If this highly unedifying episode made you feel as if the DACAites and the furloughed workers were (changing metaphors in mid-stream) so many poker chips, you’re not alone. That feeling comes from seeing persons treated as objects, as a means to an end. Both sides of the debate were willing to let 800,000 workers go without pay (many of them forced to work anyway) until getting their way on the wall dispute. There certainly was plenty of hand-wringing about those poor workers, but almost no media attention paid to any one of them. We forget that we don’t harm 800,000 persons. We harm one person, and then another, and then another, 800,000 times. I’ll stop there; the phrase “and then another” written 800,000 times would fill approximately 4,800 pages, which is four copies of War and Peace or two years of the federal budget. Meister Kant would not be amused.

Meanwhile, local governments and churches and service clubs and plain folks gathered together to support the furloughed and unpaid workers, and minister to the refugees waiting on the immigration process and carry on everyday kindnesses. In Chicago, someone anonymously rented twenty hotel rooms so that homeless persons could escape the coldest weather of a generation. In my own community, people put together a shrimp and crab boil for unpaid Coast Guard workers and families, and night after night take food and clothes to immigrants waiting on the bridge to come into the United States. This is what treating humanity as subjects looks like. This we might call the Tony Sympson theory of social relations: inspired acts of small kindnesses.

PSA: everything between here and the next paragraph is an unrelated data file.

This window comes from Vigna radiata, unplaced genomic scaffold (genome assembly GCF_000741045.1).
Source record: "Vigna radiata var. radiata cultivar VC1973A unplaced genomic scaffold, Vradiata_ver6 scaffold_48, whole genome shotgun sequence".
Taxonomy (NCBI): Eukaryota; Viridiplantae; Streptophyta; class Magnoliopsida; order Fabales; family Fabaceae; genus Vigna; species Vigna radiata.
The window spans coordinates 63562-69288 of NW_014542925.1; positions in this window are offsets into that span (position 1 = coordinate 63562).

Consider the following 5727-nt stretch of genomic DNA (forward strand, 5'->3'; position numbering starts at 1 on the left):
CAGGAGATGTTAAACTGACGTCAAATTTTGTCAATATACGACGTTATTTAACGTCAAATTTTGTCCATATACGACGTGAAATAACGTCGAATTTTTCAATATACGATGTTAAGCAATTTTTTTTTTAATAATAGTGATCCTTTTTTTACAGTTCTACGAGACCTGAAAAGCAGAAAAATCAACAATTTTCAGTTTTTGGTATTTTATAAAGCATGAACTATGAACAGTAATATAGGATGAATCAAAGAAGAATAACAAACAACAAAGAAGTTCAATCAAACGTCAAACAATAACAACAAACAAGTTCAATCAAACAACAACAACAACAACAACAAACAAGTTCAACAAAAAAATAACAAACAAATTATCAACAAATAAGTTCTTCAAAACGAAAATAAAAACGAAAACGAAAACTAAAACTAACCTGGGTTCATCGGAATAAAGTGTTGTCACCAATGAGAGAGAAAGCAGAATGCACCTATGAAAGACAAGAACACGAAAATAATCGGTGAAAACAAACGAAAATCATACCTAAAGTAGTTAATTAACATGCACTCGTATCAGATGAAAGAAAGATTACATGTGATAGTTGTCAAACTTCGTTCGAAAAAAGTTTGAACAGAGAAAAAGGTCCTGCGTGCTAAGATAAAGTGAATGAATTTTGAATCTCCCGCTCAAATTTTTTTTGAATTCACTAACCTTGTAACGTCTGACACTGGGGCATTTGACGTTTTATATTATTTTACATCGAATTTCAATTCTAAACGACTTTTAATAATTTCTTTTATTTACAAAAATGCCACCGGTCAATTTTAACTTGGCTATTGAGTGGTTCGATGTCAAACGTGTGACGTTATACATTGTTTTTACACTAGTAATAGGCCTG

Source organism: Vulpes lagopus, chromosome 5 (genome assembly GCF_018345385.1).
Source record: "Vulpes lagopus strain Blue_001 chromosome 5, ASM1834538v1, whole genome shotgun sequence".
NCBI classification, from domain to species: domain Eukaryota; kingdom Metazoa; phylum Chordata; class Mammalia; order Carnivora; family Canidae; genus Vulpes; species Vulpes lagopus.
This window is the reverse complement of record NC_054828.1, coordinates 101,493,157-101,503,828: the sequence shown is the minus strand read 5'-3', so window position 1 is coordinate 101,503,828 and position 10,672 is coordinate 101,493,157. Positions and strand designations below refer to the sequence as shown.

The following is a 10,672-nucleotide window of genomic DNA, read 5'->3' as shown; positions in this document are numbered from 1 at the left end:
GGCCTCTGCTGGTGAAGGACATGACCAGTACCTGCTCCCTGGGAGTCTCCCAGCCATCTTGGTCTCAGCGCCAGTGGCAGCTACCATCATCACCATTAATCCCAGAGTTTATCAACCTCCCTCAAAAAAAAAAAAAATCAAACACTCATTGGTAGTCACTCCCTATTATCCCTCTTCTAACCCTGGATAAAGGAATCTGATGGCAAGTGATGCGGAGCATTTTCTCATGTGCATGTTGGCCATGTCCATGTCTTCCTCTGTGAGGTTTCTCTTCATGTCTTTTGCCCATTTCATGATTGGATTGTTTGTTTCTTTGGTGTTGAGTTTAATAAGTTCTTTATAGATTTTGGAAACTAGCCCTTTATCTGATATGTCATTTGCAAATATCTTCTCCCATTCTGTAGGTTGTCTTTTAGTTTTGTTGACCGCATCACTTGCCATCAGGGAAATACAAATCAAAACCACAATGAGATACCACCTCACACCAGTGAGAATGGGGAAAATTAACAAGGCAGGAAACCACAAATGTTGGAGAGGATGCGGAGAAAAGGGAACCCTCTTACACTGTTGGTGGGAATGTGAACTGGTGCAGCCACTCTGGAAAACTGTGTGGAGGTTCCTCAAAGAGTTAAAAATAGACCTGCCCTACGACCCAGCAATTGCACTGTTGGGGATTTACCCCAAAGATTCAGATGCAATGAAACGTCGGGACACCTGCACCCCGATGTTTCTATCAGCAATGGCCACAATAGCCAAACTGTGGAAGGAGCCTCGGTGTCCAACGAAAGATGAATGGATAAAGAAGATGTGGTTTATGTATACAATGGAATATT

Certainly large government has to act in terms of broad policy; we can’t have a separate law for each person or family. But at the same time, we should remind them that their policies impact individuals. Today is the Feast of the Presentation, Candlemas in Britain.  Forty days after Jesus’s birth, Joseph and Mary’s present their firstborn in the Temple for dedication to the Lord, just as YHWH commanded Moses on the first Passover. Simeon recognizes Jesus as the one that will be “a light for revelation to the Gentiles, and for glory to your people Israel.” Jesus does that, as we find out, by healing and feeding and forgiving one person at a time. The next time our politicians want to trade millions for billions, we should remind them that there is a different way.

Duly Noted

Confession of St. Peter

When the Cleveland / Los Angeles / Anaheim / St. Louis / Los Angeles Rams eliminated the Dallas Cowboys from Super Bowl contention, the holiday season officially closed in Texas. (It ran a couple of weeks longer than usual this year.) The presents have been opened, the roast beast carved and devoured, families kissed goodbye and sent on their way, the New Year rung in, bowl games watched, black eyed peas eaten, and the Christmas tree taken down (O happy day!). Then, ready to settle down for a pleasant Sunday afternoon of napping through playoff games we care little about, someone (or something) taps us on the shoulder. It’s that most unwelcome visitor, the ghost of Christmas lingering we’ll call him, pointing his bony finger at the new pen and box of note cards on your desk. It’s time to write those thank-you notes.

There are apparently people who enjoy writing thank-you notes. I’ve never met one, and I’m not sure what I would think of them if I did. I fear that I would find them a bit too dourly perfect: Mary Poppins without the sense of humor. But C.S. Lewis, for one – someone decidedly not lacking in a sense of humor — was reputed not only to enjoy it, but to write immensely gracious, funny, and creative notes. He once thanked a friend who regularly sent him gifts of food with a note saying “If the apparently unceasing flow of your generosity continues, I shall, in common gratitude, have to put a placard on my back stating that “This body has been reconstituted entirely by the generosity of Edward A. Allen, Esq., of Westfield, Mass., USA.” (If one writes like that, why wouldn’t one enjoy it?) Nevertheless, the note-writing task must be underappreciated, else we would not need the constant urging.